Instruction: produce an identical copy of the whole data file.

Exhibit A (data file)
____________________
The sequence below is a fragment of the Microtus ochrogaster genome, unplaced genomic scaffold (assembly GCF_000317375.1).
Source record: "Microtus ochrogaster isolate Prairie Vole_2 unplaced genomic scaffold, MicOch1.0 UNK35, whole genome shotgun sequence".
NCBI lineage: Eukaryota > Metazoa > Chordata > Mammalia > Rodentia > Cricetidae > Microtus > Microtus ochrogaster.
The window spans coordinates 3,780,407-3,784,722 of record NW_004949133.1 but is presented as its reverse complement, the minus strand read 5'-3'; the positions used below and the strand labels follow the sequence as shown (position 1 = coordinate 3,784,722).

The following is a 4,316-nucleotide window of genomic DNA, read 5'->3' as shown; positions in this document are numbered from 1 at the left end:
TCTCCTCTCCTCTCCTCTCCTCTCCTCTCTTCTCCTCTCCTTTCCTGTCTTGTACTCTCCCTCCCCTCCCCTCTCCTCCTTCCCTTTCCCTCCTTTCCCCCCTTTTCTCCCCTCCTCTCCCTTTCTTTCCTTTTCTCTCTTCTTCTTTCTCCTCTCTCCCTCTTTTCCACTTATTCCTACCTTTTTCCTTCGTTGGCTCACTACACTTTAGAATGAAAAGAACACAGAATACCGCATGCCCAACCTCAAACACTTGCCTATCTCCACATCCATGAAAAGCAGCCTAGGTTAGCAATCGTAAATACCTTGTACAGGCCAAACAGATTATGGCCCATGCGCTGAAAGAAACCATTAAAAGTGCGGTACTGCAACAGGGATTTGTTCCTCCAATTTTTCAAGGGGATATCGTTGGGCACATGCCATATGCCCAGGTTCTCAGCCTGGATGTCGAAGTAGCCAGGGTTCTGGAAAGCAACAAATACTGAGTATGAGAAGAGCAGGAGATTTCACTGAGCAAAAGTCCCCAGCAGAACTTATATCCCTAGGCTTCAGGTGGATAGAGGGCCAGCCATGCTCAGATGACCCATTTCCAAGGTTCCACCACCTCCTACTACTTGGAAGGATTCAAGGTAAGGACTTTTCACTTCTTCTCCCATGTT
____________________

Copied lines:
The sequence below is a fragment of the Microtus ochrogaster genome, unplaced genomic scaffold (assembly GCF_000317375.1).
Source record: "Microtus ochrogaster isolate Prairie Vole_2 unplaced genomic scaffold, MicOch1.0 UNK35, whole genome shotgun sequence".
NCBI lineage: Eukaryota > Metazoa > Chordata > Mammalia > Rodentia > Cricetidae > Microtus > Microtus ochrogaster.
The window spans coordinates 3,780,407-3,784,722 of record NW_004949133.1 but is presented as its reverse complement, the minus strand read 5'-3'; the positions used below and the strand labels follow the sequence as shown (position 1 = coordinate 3,784,722).

The following is a 4,316-nucleotide window of genomic DNA, read 5'->3' as shown; positions in this document are numbered from 1 at the left end:
TCTCCTCTCCTCTCCTCTCCTCTCCTCTCTTCTCCTCTCCTTTCCTGTCTTGTACTCTCCCTCCCCTCCCCTCTCCTCCTTCCCTTTCCCTCCTTTCCCCCCTTTTCTCCCCTCCTCTCCCTTTCTTTCCTTTTCTCTCTTCTTCTTTCTCCTCTCTCCCTCTTTTCCACTTATTCCTACCTTTTTCCTTCGTTGGCTCACTACACTTTAGAATGAAAAGAACACAGAATACCGCATGCCCAACCTCAAACACTTGCCTATCTCCACATCCATGAAAAGCAGCCTAGGTTAGCAATCGTAAATACCTTGTACAGGCCAAACAGATTATGGCCCATGCGCTGAAAGAAACCATTAAAAGTGCGGTACTGCAACAGGGATTTGTTCCTCCAATTTTTCAAGGGGATATCGTTGGGCACATGCCATATGCCCAGGTTCTCAGCCTGGATGTCGAAGTAGCCAGGGTTCTGGAAAGCAACAAATACTGAGTATGAGAAGAGCAGGAGATTTCACTGAGCAAAAGTCCCCAGCAGAACTTATATCCCTAGGCTTCAGGTGGATAGAGGGCCAGCCATGCTCAGATGACCCATTTCCAAGGTTCCACCACCTCCTACTACTTGGAAGGATTCAAGGTAAGGACTTTTCACTTCTTCTCCCATGTT